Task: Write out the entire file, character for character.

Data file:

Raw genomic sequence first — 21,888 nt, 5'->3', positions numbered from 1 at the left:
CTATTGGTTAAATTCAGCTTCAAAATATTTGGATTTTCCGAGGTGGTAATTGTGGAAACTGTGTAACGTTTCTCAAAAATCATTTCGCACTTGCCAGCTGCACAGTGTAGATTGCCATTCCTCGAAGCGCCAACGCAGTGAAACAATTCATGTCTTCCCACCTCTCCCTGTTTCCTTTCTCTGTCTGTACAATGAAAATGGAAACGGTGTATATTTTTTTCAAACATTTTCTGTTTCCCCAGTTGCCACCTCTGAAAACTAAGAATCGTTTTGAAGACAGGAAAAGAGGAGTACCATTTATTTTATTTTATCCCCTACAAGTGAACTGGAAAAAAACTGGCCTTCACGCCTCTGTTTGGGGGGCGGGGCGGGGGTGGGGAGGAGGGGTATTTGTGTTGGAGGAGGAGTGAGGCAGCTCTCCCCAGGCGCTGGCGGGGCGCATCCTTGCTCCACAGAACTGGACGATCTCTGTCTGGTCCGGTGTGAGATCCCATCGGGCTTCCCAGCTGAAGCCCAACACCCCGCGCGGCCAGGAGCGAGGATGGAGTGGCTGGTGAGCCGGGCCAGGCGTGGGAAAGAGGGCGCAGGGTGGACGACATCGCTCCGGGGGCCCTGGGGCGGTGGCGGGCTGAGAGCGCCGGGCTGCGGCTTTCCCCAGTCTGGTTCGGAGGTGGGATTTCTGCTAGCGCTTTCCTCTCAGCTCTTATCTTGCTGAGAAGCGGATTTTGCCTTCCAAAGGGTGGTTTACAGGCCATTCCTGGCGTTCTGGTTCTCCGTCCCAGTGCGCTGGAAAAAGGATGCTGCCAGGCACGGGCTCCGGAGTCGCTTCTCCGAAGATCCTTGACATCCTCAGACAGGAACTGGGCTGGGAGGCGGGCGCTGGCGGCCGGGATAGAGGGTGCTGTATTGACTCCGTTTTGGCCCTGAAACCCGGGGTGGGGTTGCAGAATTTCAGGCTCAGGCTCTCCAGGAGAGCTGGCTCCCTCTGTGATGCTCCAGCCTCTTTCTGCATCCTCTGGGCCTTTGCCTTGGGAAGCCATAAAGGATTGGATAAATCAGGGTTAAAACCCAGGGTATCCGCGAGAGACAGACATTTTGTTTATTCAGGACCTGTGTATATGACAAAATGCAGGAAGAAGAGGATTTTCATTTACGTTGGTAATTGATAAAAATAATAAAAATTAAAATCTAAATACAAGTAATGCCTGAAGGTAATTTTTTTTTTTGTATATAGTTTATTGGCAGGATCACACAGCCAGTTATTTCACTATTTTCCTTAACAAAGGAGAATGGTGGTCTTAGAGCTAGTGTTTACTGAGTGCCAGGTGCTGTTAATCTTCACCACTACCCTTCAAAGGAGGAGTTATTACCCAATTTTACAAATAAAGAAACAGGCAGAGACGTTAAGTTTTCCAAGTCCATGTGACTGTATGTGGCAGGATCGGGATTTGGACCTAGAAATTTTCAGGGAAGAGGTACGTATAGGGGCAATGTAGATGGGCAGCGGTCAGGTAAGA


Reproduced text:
Raw genomic sequence first — 21,888 nt, 5'->3', positions numbered from 1 at the left:
CTATTGGTTAAATTCAGCTTCAAAATATTTGGATTTTCCGAGGTGGTAATTGTGGAAACTGTGTAACGTTTCTCAAAAATCATTTCGCACTTGCCAGCTGCACAGTGTAGATTGCCATTCCTCGAAGCGCCAACGCAGTGAAACAATTCATGTCTTCCCACCTCTCCCTGTTTCCTTTCTCTGTCTGTACAATGAAAATGGAAACGGTGTATATTTTTTTCAAACATTTTCTGTTTCCCCAGTTGCCACCTCTGAAAACTAAGAATCGTTTTGAAGACAGGAAAAGAGGAGTACCATTTATTTTATTTTATCCCCTACAAGTGAACTGGAAAAAAACTGGCCTTCACGCCTCTGTTTGGGGGGCGGGGCGGGGGTGGGGAGGAGGGGTATTTGTGTTGGAGGAGGAGTGAGGCAGCTCTCCCCAGGCGCTGGCGGGGCGCATCCTTGCTCCACAGAACTGGACGATCTCTGTCTGGTCCGGTGTGAGATCCCATCGGGCTTCCCAGCTGAAGCCCAACACCCCGCGCGGCCAGGAGCGAGGATGGAGTGGCTGGTGAGCCGGGCCAGGCGTGGGAAAGAGGGCGCAGGGTGGACGACATCGCTCCGGGGGCCCTGGGGCGGTGGCGGGCTGAGAGCGCCGGGCTGCGGCTTTCCCCAGTCTGGTTCGGAGGTGGGATTTCTGCTAGCGCTTTCCTCTCAGCTCTTATCTTGCTGAGAAGCGGATTTTGCCTTCCAAAGGGTGGTTTACAGGCCATTCCTGGCGTTCTGGTTCTCCGTCCCAGTGCGCTGGAAAAAGGATGCTGCCAGGCACGGGCTCCGGAGTCGCTTCTCCGAAGATCCTTGACATCCTCAGACAGGAACTGGGCTGGGAGGCGGGCGCTGGCGGCCGGGATAGAGGGTGCTGTATTGACTCCGTTTTGGCCCTGAAACCCGGGGTGGGGTTGCAGAATTTCAGGCTCAGGCTCTCCAGGAGAGCTGGCTCCCTCTGTGATGCTCCAGCCTCTTTCTGCATCCTCTGGGCCTTTGCCTTGGGAAGCCATAAAGGATTGGATAAATCAGGGTTAAAACCCAGGGTATCCGCGAGAGACAGACATTTTGTTTATTCAGGACCTGTGTATATGACAAAATGCAGGAAGAAGAGGATTTTCATTTACGTTGGTAATTGATAAAAATAATAAAAATTAAAATCTAAATACAAGTAATGCCTGAAGGTAATTTTTTTTTTTGTATATAGTTTATTGGCAGGATCACACAGCCAGTTATTTCACTATTTTCCTTAACAAAGGAGAATGGTGGTCTTAGAGCTAGTGTTTACTGAGTGCCAGGTGCTGTTAATCTTCACCACTACCCTTCAAAGGAGGAGTTATTACCCAATTTTACAAATAAAGAAACAGGCAGAGACGTTAAGTTTTCCAAGTCCATGTGACTGTATGTGGCAGGATCGGGATTTGGACCTAGAAATTTTCAGGGAAGAGGTACGTATAGGGGCAATGTAGATGGGCAGCGGTCAGGTAAGA